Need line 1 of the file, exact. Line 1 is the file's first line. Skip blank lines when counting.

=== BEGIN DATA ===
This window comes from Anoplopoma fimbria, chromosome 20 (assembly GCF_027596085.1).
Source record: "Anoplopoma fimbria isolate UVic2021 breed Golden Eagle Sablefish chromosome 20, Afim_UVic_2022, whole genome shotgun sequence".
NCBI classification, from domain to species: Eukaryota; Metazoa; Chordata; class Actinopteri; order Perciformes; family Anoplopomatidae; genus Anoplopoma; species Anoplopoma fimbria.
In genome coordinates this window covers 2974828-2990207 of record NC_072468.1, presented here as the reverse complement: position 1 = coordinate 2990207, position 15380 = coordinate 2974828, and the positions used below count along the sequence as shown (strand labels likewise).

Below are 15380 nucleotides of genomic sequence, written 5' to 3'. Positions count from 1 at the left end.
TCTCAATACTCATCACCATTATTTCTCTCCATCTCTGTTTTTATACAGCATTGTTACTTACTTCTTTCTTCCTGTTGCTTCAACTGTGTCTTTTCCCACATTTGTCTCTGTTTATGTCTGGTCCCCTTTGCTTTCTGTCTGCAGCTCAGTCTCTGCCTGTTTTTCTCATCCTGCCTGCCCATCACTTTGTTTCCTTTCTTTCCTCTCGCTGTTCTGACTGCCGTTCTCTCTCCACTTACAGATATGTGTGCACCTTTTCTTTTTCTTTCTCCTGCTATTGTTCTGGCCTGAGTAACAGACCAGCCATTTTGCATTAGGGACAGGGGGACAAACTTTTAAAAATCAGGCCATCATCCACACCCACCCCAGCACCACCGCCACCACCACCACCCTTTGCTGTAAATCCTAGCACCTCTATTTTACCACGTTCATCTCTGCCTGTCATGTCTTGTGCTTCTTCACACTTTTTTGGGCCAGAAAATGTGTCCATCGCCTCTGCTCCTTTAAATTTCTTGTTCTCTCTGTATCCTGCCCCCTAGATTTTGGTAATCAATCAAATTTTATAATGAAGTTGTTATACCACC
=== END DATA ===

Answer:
This window comes from Anoplopoma fimbria, chromosome 20 (assembly GCF_027596085.1).